By then, I’d been running my freelance copywriting business for a full year. I’d seen the clients; I’d seen the potential. I’d developed greater clarity on my brand — who I was, what made me different. I felt confident that with targeted messaging (and a website that made me proud), I could seriously improve my lead quality and revenue.
How did you decide on the theme/feel for the new site?
As part of my brand exploration creative process, I’d done several interviews with past clients. The common denominator that emerged was: “We love Michal because she’s a perfectionist — she’s obsessed with excellence. Her work is deeply invested, and it shows.”
I realized: I’m the anti-mediocre copywriter. I’m the perfectionist copywriter. Why not own that, and make it my brand?
When it came to tone, I knew I wanted to strike a balance of warm, relatable, and conversational — but sharp, confident, and crisp. I also knew I wanted the visuals to lean it to my feminine strengths — I wanted to own the fact that this was a woman-owned business.
Kira Hug, a long-time mentor, shared a brilliant idea: she suggested I curate a Pinterest board with images that speak to me. For two weeks, I spent 10-15 minutes a day adding pictures to the board. When I was done, the visual direction became clear; there was a pattern to the colors, textures, and typography I loved. I shared this board with my designer, Rowan Hartsuiker, who used it to create some preliminary sketches. These sketches were incredibly on target, and I know it’s because he had this Pinterest moodboard to work with.
And the million-dollar question – what difference did the new site make to your business?
My lead machine EXPLODED — literally. And within 2-3 months, my monthly revenue doubled.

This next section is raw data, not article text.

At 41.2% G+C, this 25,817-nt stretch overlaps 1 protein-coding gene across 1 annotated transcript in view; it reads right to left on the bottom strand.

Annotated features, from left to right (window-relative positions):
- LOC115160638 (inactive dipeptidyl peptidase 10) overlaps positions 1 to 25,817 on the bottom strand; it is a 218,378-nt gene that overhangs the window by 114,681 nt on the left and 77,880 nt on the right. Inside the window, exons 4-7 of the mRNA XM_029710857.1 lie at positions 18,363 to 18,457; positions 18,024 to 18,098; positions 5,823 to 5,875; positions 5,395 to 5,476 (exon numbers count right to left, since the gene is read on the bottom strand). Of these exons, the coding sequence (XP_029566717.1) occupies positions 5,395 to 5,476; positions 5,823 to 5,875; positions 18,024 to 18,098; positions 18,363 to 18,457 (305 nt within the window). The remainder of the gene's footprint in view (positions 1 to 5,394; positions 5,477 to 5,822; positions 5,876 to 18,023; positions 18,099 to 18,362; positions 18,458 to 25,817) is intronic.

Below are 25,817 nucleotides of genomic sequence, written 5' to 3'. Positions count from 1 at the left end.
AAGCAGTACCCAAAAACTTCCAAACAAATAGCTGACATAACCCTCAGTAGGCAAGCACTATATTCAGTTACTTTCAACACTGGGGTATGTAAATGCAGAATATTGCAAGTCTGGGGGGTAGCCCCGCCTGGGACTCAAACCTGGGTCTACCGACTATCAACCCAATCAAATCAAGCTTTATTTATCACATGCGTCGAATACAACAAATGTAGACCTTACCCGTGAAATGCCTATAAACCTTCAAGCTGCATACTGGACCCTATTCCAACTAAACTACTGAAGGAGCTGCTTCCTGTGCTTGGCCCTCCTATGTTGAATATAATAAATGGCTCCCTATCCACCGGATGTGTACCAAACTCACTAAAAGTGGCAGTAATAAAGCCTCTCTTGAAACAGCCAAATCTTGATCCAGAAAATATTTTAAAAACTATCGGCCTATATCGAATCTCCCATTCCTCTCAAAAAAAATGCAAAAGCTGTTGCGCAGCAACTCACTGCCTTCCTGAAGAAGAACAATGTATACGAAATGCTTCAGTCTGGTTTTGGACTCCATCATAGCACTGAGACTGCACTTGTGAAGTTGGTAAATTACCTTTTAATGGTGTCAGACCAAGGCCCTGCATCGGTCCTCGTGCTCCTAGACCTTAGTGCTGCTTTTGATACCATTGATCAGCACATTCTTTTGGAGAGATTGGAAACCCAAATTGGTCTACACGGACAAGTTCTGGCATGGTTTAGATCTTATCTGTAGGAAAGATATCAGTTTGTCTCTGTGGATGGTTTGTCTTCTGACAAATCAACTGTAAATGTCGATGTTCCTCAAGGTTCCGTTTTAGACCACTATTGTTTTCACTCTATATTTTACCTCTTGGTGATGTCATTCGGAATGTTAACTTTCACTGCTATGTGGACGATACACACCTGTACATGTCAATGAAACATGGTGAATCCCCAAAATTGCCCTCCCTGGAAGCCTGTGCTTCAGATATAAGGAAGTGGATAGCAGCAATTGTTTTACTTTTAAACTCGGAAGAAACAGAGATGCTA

Here’s a breakdown:
LEADS: At one point, I started getting 2-3 leads per DAY, most of which were high quality. In March 2019, I stopped posting on LinkedIn altogether for a chunk of time because my team was booked out solid for 6 months and did not yet have the manpower to handle more work or even respond to leads properly. I needed to staunch the flow.
INCOME: Doing an apples-to-apples comparison of my pre- and post- website income, my monthly average income rose by 95% percent. It doubled, almost instantly, to consistent $15-20K months.
Michal’s actual graph generated from her numbers in Excel. The “15” mark is where she launched the new website
NOTHING else changed in my business. I was offering the same perfectionist copy, the same perfectionist service. The only difference: a beautiful, persuasive site with striking, cohesive design; crisp, compelling messaging; and clear, detailed packages.
Importantly, notice how my income dipped right before it launched. This is because great websites take time.
The month before I rolled out the new site, I made $0 in revenue. Zero, because I was all consumed with finishing and fine-tuning the site. Was it worth it? Considering it enabled me to grow by 200% and reach steady $15-20K months….I’d say YESSSSSSS.
I share this with freelance business owners because I want them to know that it’s NORMAL for great brand assets to take time.